More info about the history of geometry can be found at these web sites:

History of Mathematics Archive (Univ of St Andrews, Scotland) - a great site with many informative biographies of famous mathematicians.

The History of Geometry (Wikipedia.org) - has an interesting survey of the development of geometry throughout Ancient, Greek, Medieval, and early Modern eras. There is especially good information Hindu, Chinese, and Islamic geometry during the Middle Ages. Also, there is an associated Wiki page with a good Timeline of Geometry.

Euclid’s Elements (David Joyce, Clark Univ) - a well-organized online version of the complete Elements of Euclid, Books I-XIII. All of the figures are illustrated using the Geometry Applet, so that all figures can dynamically change if Java is enabled.

The Origins of Greek Mathematics (Don Allen, Texas A&M Univ) - a summary of the historical evidence about the origin of geometry, with overviews of the main schools of Greek mathematics.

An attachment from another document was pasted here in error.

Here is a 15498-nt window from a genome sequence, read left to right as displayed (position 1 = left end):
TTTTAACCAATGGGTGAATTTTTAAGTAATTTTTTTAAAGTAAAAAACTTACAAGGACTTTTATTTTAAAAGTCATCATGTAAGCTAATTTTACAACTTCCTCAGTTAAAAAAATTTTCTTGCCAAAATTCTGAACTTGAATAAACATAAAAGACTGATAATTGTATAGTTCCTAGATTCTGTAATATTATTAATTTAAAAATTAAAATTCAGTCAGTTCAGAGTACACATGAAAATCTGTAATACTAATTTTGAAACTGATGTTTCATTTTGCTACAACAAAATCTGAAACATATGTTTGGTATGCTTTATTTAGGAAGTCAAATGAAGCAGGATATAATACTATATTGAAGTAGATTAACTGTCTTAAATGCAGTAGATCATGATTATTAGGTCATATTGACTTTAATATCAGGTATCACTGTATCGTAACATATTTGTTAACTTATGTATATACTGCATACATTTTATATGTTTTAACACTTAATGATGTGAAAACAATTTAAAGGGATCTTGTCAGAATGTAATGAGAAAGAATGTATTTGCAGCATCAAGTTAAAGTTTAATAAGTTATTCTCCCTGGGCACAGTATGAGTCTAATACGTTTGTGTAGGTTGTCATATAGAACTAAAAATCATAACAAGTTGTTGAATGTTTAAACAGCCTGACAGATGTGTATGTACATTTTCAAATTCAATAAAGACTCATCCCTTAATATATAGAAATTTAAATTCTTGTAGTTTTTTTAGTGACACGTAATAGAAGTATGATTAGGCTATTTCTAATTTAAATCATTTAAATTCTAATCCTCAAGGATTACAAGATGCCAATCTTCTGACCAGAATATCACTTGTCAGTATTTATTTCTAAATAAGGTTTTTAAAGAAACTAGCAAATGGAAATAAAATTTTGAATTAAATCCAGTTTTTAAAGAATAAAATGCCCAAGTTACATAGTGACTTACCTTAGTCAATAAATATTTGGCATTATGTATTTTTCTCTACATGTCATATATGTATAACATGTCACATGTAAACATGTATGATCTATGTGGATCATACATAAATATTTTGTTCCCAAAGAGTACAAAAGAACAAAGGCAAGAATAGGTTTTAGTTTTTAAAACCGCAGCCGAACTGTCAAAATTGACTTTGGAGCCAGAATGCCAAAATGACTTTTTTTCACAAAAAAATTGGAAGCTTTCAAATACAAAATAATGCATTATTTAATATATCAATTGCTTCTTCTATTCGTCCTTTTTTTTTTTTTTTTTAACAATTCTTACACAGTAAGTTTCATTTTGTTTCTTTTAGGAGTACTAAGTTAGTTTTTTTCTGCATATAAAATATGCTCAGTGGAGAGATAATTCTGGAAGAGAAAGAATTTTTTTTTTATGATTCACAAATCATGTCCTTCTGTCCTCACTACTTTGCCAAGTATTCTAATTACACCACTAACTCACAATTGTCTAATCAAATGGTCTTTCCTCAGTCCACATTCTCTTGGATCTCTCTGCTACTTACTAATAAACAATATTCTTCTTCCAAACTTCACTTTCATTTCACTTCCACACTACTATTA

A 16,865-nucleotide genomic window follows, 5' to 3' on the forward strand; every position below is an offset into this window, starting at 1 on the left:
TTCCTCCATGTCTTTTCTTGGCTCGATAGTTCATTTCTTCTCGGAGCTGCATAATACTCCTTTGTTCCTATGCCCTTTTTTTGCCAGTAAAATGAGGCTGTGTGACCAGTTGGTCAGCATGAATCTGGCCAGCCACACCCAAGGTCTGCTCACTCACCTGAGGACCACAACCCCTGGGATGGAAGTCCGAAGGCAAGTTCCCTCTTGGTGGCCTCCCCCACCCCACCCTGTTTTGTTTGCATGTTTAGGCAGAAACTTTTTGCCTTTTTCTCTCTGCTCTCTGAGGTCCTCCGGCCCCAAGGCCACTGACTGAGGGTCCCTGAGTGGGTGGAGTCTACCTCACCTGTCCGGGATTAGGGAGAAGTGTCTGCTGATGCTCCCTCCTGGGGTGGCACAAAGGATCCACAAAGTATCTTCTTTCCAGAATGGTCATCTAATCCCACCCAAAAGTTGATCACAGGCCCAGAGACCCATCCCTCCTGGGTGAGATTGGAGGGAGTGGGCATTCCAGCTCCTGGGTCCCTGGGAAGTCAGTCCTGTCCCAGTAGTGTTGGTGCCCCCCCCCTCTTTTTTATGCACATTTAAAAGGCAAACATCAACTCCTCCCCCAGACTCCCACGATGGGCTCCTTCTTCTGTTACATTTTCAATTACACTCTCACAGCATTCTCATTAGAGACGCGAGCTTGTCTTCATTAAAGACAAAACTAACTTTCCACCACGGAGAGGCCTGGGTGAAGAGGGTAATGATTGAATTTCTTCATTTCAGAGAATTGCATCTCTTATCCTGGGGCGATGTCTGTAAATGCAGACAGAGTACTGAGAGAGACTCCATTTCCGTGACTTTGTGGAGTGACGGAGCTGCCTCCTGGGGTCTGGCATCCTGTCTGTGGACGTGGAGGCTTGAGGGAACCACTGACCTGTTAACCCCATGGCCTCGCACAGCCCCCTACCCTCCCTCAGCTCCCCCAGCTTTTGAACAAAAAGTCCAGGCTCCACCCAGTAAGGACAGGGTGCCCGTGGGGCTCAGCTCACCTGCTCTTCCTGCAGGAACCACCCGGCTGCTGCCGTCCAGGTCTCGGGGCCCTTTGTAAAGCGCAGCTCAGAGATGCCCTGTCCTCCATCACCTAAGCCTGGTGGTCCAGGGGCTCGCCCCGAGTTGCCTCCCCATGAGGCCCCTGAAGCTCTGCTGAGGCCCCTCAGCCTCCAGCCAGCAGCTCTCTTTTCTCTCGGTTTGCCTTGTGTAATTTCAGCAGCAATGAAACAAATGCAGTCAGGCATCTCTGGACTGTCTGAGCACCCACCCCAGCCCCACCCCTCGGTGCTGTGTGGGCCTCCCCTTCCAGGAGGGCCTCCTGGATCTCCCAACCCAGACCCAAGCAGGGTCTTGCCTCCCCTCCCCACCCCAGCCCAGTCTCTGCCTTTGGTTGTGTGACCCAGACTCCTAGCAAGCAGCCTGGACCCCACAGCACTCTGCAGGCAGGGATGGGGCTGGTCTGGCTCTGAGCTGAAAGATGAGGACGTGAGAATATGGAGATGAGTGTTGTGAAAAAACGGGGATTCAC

Ancient Greek Mathematics (Don Allen, Texas A&M Univ) - an interesting collection of essays about Greek geometry from Thales to Pappus.

Archimedes (Chris Rorres, Drexel Univ) - a comprehensive site about the greatest of the Greek geometers.

Mathematicians of the 17th and 18th Centuries (David Wilkins, Trinity College, Dublin) - biographies of the major mathematicians (Descartes, Fermat, Pascal, Euler, Monge, etc) and many of their less well-known contemporaries.

Online Euler Archive (MAA.org) - This is the largest online collection of Euler's papers and books in the world. Euler wrote more than 800 papers in his life, and many are associated with geometry. Most of the documents are photocopies of the original publications. Euler (1707-1783) is considered to be the greatest modern mathematician. Nevertheless, 300 years after he was born, most of his clearly written work can be read by undergraduate math majors, and be a fertile source of ideas for them.

The Historical Development of Algebraic Geometry (PDF) - by Jean Dieudonne (MAA.org) - an amazing online document that starts with the Greeks, and meticuously traces the path leading to modern 20th century Algebraic Geometry (up to 1970). This is both a great history of modern geometry, as well as an invaluable guide to this modern field of mathematics. But, it is not written for the lay person, and is meant for professional mathematicians. The author was one of the top researchers in the field.